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THE MERCHANT OF VENICE
SCENE I. Venice. A street.
Enter ANTONIO, SALARINO, and SALANIO.
Ant. In sooth, I know not why I am so sad :
And such a want-wit sadness makes of me,
Salar. Your mind is tossing on the ocean;
That curtsy to them, do them reverence,
9. argosies, merchant-ships, originally those of Ragusa, whence the name.
I should be still
II. pageants, an allusion to the huge wooden stages on which miracle-plays and other shows were exhibited.
Plucking the grass, to know where sits the wind,
And not bethink me straight of dangerous rocks,
And now worth nothing? Shall I have the thought
Is sad to think upon his merchandise.
Ant. Believe me, no: I thank my fortune for it,
19. roads, places for anchorage.
27. Andrew, so called, perhaps, after the famous Italian naval commander, Andrea Doria.
27. dock'd; the Quartos and Folios read docks.
28. Vailing, drooping.
35. but even now, a moment
Salar. Not in love neither? Then let us say
you are sad,
Because you are not merry: and 'twere as easy
Nature hath framed strange fellows in her time:
That they'll not show their teeth in way of smile,
Enter BASSANIO, LORENZO, and GRATIANO. Salan. Here comes Bassanio, your most noble kinsman,
Gratiano and Lorenzo. Fare ye well:
We leave you now with better company.
Salar. I would have stay'd till I had made you merry,
If worthier friends had not prevented me.
Bass. Good signiors both, when shall we laugh?
You grow exceeding strange: must it be so?
Salar. We'll make our leisures to attend on
50. by two-headed Janus, an oath in keeping with the 'strange fellows of Nature's framing' in the next line.
56. Nestor, being old, is also regarded as grave.
61. prevented, anticipated.
We two will leave you but at dinner-time,
Gra. You look not well, Signior Antonio;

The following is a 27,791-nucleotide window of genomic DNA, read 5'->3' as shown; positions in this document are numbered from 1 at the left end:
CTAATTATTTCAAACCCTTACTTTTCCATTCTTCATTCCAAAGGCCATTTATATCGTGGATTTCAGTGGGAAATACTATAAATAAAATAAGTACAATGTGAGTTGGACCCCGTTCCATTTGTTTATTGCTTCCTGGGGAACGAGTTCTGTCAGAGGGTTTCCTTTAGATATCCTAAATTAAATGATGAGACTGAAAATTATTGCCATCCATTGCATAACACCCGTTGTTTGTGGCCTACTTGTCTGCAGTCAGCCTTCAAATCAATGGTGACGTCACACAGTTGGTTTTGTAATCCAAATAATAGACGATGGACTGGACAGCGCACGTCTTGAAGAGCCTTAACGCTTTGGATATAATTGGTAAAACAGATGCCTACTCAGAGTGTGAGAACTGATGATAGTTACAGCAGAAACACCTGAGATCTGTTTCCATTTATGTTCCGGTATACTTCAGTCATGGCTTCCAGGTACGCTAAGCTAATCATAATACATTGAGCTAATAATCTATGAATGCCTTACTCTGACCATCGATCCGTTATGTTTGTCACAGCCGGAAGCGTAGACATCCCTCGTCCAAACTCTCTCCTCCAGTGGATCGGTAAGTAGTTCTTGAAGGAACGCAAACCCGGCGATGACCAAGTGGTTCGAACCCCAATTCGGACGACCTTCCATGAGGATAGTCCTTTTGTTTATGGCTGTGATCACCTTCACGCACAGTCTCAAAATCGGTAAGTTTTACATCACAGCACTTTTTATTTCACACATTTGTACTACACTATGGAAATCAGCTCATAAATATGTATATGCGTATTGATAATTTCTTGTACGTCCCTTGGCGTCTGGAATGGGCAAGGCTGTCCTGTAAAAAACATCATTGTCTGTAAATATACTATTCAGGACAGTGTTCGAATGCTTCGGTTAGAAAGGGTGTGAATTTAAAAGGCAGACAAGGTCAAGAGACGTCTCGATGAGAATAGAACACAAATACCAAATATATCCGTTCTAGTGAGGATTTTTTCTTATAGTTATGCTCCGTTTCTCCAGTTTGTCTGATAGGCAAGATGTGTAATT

Ant. I hold the world but as the world,
A stage where every man must play a part,
And mine a sad one.
With purpose to be dress'd in an opinion
70. at dinner-time, i.e. about twelve A.M., the usual dininghour of merchants in Elizabethan London.
74. respect upon, regard for. 80. old wrinkles, wrinkles of age.
84. cut in alabaster, i.e. the effigy on a tomb.
90. wilful stillness entertain, maintain a determined silence.
91. opinion, reputation.
If they should speak, would almost damn those ears
I'll tell thee more of this another time:
But fish not, with this melancholy bait,
Come, good Lorenzo. Fare ye well awhile:
Lor. Well, we will leave you then till dinner-
I must be one of these same dumb wise men,
Gra. Well, keep me company but two years moe, Thou shalt not know the sound of thine own tongue. Ant. Farewell: I'll grow a talker for this gear. 110 Gra. Thanks, i' faith, for silence is only commendable
In a neat's tongue dried and a maid not vendible. [Exeunt Gratiano and Lorenzo.
Ant. Is that any thing now?
Bass. Gratiano speaks an infinite deal of nothing, more than any man in all Venice. His reasons are as two grains of wheat hid in two bushels of chaff: you shall seek all day ere you find them, and when you have them, they are not worth the search.
Ant. Well, tell me now what lady is the same
101. melancholy bait, bait of melancholy.
102. fool gudgeon, a stupid and greedy fish, easily caught.
108. moe, more. Its use was already chiefly colloquial in Shakespeare's time.
110. gear, properly 'business